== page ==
Site inspection: There should always be a comprehensive visual inspection of the entire home including crawlspaces, attics, HVAC system, and of course, interior spaces. An outside inspection is also necessary. This will determine whether the landscaping, gravity, or uneven foundation is creating a flow of water into the home. The roof, gutters, and any exposed windowsills or door frames should also be inspected for water damage.
Incident History: The inspector should be prepared to ask many questions of the homeowner about the home. More specifically, the inspector should ask about any knowledge of leaks, flooding, water damage, pluming issues, storm repairs, etc. This will include information about previous incidents, repairs, and the health condition of occupants.
Detailed Visual Inspection: The inspector will look at each room in great detail. They will look for subtle signs of potential problems as well as generally checking inside cabinets, plumbing chases that are accessible, and appliances that use water. This must be done systematically with adequate controls to determine specific problems. Lab reports alone are not adequate. You don’t have to understand everything, you just have to ask the right questions to determine the competency of the mold investigator.
Occupant Interview: Some inspectors will have a written questionnaire to be filled out by the occupant and discussed further during the interview. Others systematically ask questions regarding the home and occupant health issues in the context of mold repairs. They will also ask questions about the occupant’s health
Sampling Plan: The inspector will develop a sampling plan to share with you based on their inspection and the information provided. They will explain the suggested mold sampling that should be conducted using a single or a variety of testing methods including mold test plates, swabs or tape samples, vacuum sampling, area wipe sampling, air filter sampling, or spore trapping methodology. The sampling plan should be able to explain the need for the number of samples and laboratory costs. This is an area where a homeowner can be “penny smart and pound foolish”. It is important to identify all mold sources and also areas where mold is present in acceptable amounts. This is critical information that can impact the scope and the ultimate breadth of the remediation. Additional information can be used to narrow the scope as well and save money. You can ask the inspector to use ImmunoLytics Swabs and Mold Testing Plates to augment their sampling plan so that more testing can be done to insure no potential source is missed.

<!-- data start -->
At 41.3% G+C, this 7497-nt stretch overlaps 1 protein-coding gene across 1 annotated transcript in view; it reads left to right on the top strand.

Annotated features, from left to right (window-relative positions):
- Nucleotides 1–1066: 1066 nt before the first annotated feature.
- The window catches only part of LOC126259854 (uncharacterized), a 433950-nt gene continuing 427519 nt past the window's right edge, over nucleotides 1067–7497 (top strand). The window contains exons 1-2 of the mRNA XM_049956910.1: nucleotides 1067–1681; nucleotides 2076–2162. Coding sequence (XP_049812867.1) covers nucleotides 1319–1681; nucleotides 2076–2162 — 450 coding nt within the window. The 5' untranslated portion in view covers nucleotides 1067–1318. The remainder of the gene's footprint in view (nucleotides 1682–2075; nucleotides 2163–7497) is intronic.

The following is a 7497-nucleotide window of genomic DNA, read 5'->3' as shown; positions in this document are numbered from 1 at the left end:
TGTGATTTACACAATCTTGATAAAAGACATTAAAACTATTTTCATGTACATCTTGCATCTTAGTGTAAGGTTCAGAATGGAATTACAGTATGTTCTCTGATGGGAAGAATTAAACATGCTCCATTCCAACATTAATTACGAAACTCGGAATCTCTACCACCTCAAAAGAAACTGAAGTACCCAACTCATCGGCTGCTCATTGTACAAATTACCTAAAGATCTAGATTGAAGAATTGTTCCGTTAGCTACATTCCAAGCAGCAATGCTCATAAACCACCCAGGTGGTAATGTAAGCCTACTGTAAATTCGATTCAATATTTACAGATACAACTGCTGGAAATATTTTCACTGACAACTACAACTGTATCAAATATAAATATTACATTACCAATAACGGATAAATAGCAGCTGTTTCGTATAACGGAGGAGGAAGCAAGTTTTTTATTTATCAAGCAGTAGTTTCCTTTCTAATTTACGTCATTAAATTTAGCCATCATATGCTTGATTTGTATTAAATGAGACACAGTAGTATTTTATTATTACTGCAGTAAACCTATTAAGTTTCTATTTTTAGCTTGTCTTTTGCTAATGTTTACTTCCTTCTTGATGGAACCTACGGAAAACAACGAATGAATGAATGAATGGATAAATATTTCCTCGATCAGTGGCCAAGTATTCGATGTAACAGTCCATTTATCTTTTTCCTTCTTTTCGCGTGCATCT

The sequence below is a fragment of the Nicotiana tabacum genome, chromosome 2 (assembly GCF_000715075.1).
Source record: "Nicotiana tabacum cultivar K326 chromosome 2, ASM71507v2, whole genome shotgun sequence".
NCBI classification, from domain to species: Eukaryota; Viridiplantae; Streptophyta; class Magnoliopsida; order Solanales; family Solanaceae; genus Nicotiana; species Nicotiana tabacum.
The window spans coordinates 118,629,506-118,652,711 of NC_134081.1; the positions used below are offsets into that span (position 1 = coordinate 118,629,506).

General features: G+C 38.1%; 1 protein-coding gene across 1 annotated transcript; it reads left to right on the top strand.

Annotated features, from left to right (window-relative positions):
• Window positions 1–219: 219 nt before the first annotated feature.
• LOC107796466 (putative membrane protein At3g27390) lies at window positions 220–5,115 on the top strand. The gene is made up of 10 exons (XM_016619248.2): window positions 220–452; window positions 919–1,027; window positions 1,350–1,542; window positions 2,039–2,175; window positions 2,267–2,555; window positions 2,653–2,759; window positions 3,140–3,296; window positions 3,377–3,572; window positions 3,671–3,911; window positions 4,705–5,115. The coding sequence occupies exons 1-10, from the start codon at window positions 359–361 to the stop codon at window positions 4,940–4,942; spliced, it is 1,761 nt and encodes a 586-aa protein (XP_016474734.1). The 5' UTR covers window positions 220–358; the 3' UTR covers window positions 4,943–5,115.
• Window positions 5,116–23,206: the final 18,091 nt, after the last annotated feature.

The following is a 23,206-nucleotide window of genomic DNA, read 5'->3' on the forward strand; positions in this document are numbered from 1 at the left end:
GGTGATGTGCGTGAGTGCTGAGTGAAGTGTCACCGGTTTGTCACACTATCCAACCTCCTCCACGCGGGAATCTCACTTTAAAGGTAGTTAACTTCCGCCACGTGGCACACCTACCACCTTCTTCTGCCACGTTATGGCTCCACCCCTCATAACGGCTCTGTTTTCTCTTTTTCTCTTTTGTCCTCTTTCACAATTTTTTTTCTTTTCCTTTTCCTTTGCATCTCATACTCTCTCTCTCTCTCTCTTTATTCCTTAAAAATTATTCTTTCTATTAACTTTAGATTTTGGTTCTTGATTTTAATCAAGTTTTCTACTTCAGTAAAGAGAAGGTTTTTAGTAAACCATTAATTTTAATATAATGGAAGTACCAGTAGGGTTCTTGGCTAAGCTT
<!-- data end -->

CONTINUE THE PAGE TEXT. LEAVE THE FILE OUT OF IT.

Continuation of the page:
Here Are Five Tips To Get Ready For An Inspection From Mold Testing & Remediation:
- Isolate the Area:When you have identified a problem area, you should isolate the area. Seal the room or area off by covering any doors with plastic.
- Seal Off Air Vents: Sealing the vents will reduce air movement which in turn causes spores to become airborne. Cover both return and supply vents with plastic or painters tape.
- Don’t Clean It: Once you’ve identified an area with what appears to be mold, it’s important to leave it alone. Cleaning it can cause mold spores to spread through your home, making it harder to identify problem areas once a mold professional arrives.
- Avoid Exterior Ventilation: For many who think they’ve got a mold infestation, throwing open the windows is often their first reaction. However, opening windows will increase air flow which in turn causes spores to become airborne. So keep them closed until the pros arrive.
- Finally Leave It ALONE: Many people think that if they just tear out what is affected quickly they will be better off. However, you will likely cause a bigger problem than what you began with as you will be disturbing the mold and causing millions of mold spores to become airborne and spread throughout your home.